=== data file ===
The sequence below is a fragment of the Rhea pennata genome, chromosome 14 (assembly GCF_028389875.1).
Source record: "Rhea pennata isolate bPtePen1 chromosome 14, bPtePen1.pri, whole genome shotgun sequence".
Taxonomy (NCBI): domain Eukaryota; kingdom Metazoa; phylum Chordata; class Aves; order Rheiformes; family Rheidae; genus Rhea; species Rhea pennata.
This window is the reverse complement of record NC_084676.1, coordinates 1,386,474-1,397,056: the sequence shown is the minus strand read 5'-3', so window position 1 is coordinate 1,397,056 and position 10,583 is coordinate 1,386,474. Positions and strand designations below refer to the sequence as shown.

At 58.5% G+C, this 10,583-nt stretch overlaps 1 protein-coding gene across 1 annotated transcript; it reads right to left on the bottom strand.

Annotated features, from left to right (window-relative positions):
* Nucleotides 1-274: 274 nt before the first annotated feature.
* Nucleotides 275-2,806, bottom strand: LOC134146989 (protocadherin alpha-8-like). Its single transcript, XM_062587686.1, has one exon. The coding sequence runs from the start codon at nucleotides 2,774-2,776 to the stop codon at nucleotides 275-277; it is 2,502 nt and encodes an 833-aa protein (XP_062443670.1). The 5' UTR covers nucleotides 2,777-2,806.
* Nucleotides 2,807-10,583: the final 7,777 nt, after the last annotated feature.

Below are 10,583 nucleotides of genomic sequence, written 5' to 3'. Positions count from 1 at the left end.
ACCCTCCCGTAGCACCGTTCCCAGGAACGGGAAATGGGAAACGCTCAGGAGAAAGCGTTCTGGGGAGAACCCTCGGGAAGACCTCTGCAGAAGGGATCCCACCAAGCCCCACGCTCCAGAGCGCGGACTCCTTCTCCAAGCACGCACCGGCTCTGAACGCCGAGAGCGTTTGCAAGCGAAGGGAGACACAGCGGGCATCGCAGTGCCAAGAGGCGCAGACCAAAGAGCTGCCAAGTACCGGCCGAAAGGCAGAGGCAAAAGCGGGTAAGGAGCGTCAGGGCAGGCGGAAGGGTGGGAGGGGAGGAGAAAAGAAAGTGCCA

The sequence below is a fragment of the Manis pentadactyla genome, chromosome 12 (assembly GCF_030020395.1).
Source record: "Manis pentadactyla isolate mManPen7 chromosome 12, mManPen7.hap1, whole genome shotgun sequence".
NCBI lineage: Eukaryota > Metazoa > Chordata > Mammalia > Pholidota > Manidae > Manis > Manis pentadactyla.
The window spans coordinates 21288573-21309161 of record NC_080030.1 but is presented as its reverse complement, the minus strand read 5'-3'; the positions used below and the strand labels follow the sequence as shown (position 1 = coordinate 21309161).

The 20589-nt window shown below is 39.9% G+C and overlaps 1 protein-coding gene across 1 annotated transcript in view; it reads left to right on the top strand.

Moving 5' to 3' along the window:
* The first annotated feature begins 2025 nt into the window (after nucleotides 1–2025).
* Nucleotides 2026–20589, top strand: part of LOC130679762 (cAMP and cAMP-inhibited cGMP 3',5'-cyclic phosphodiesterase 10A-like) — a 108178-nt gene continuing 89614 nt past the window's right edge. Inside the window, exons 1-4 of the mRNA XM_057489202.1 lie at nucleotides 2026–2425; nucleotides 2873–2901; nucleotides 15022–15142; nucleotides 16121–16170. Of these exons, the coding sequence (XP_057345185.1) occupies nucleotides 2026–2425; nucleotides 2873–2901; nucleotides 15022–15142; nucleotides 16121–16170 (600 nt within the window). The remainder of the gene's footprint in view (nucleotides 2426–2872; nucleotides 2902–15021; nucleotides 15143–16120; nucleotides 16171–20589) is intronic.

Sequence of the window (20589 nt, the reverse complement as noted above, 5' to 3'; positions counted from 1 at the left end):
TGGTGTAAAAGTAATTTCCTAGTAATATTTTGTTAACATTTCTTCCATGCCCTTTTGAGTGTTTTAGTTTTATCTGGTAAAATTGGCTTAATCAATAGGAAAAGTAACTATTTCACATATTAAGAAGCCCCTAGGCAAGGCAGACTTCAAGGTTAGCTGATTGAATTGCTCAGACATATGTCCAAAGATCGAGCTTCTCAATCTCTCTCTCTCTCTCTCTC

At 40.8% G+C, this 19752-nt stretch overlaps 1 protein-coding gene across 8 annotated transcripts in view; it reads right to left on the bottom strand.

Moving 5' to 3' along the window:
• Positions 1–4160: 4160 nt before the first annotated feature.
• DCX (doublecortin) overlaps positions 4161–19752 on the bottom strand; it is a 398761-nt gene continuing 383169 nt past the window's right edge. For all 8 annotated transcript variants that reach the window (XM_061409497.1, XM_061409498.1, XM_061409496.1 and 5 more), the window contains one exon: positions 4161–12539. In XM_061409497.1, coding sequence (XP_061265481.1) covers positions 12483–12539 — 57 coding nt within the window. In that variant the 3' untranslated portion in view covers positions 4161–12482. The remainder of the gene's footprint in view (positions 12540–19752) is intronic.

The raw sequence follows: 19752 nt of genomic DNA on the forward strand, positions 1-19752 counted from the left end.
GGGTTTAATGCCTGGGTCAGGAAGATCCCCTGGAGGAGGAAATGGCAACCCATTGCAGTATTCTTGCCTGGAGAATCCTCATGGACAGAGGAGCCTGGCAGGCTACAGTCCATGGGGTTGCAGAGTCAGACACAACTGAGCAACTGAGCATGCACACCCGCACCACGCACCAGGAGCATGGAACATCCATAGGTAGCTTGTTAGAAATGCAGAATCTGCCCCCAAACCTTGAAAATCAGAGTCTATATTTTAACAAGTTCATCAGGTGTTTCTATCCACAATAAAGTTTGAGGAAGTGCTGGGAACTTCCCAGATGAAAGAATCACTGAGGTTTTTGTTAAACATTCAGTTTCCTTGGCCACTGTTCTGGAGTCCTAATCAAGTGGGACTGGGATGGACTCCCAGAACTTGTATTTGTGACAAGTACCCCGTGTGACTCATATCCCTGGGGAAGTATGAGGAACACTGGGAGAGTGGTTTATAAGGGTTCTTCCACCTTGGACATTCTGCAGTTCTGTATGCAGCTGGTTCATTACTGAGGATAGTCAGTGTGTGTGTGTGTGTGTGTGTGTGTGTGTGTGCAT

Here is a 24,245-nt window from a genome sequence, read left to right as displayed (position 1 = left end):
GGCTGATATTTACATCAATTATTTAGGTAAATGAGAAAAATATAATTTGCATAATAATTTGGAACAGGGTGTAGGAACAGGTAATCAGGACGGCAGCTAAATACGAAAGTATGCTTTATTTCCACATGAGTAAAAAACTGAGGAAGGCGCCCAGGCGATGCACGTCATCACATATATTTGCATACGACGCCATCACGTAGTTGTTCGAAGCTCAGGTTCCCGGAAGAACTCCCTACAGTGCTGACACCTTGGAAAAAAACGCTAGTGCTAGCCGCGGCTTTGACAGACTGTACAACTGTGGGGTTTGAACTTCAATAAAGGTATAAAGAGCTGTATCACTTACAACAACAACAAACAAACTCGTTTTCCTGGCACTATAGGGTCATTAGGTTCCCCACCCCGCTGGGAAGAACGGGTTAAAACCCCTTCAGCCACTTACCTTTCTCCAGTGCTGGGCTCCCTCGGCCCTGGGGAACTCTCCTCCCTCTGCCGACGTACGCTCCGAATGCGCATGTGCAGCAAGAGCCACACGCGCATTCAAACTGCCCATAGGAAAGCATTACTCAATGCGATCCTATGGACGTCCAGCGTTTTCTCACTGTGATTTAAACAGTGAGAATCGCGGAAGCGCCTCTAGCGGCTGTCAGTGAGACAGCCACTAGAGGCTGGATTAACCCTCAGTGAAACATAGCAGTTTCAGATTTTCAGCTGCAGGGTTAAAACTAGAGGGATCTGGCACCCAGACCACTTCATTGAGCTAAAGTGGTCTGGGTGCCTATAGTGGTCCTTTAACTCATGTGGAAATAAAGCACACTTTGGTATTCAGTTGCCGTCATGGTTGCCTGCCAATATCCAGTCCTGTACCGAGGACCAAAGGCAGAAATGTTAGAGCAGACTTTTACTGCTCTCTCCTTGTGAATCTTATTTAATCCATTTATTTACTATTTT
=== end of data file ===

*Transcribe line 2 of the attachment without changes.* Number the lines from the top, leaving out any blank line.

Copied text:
Source record: "Rhea pennata isolate bPtePen1 chromosome 14, bPtePen1.pri, whole genome shotgun sequence".